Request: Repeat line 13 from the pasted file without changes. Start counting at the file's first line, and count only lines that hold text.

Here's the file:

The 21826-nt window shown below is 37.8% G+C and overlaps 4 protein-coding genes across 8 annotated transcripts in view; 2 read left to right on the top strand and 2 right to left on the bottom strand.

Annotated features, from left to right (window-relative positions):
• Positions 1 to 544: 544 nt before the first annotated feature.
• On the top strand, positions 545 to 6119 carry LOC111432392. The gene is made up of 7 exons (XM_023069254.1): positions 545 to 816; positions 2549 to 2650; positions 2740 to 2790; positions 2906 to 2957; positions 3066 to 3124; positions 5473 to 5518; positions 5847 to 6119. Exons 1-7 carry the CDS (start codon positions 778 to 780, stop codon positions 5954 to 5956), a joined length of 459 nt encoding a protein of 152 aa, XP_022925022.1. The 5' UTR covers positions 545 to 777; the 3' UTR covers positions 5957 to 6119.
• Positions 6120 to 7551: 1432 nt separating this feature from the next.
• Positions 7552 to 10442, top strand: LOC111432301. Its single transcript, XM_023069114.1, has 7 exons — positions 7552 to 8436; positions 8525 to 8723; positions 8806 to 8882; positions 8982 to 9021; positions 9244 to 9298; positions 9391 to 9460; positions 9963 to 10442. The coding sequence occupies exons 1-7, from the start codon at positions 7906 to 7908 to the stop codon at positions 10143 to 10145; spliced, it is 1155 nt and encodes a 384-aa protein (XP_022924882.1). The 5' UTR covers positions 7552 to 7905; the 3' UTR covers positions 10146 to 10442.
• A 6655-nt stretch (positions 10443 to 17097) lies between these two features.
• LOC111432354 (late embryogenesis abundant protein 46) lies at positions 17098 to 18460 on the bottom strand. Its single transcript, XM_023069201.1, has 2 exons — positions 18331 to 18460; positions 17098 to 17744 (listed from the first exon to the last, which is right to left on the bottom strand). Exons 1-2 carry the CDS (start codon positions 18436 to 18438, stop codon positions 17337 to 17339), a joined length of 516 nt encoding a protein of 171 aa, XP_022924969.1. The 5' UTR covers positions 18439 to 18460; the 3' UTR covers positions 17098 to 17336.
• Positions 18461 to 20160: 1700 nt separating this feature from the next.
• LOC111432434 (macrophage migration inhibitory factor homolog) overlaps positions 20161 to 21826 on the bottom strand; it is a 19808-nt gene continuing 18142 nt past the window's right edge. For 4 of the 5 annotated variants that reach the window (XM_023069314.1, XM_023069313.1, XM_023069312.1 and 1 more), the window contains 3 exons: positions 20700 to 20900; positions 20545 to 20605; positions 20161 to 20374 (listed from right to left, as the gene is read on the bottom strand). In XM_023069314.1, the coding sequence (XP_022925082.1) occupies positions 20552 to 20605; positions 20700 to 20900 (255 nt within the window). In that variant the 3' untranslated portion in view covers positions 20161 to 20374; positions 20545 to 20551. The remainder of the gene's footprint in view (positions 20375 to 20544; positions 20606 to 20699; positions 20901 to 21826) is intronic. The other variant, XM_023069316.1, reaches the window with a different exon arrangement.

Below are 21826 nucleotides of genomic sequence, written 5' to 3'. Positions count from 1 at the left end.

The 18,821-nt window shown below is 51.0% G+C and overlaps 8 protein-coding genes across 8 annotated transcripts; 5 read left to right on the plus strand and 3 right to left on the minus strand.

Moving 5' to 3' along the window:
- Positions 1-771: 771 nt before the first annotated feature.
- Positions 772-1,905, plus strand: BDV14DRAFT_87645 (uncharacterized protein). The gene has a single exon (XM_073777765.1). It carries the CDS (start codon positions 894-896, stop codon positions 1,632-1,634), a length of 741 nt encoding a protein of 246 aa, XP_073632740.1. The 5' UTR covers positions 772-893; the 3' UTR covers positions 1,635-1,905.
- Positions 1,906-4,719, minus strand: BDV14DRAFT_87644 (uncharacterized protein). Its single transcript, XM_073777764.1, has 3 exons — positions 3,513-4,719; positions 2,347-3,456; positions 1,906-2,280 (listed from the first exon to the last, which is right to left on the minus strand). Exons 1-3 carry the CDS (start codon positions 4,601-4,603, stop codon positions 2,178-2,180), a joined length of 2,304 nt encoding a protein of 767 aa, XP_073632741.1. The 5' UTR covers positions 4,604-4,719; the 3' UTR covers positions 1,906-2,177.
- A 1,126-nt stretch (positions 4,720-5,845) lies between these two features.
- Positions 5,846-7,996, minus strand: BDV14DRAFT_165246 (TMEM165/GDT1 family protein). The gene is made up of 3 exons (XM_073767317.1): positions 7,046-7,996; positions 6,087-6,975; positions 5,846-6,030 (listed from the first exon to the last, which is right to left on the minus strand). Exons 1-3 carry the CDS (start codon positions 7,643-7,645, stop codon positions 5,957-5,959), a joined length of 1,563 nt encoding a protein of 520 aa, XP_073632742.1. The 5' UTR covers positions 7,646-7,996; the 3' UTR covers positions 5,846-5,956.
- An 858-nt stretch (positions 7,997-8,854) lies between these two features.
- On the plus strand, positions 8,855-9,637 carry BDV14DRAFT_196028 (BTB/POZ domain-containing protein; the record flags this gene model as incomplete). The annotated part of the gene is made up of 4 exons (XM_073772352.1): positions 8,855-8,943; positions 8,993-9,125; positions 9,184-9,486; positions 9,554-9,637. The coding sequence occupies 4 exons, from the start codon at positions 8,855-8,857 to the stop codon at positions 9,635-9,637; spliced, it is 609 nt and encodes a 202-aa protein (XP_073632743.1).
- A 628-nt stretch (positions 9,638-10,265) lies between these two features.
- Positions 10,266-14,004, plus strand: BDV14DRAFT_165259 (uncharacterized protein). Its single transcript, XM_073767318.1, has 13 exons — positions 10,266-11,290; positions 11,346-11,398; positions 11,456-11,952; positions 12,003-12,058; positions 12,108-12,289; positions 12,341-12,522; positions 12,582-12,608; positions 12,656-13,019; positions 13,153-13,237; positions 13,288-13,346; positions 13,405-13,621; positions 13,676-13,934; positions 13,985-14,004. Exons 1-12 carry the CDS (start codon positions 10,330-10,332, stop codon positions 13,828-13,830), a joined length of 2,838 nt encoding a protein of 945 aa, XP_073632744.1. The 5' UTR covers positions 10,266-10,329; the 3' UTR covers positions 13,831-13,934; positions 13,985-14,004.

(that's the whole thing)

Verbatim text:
Moving 5' to 3' along the window: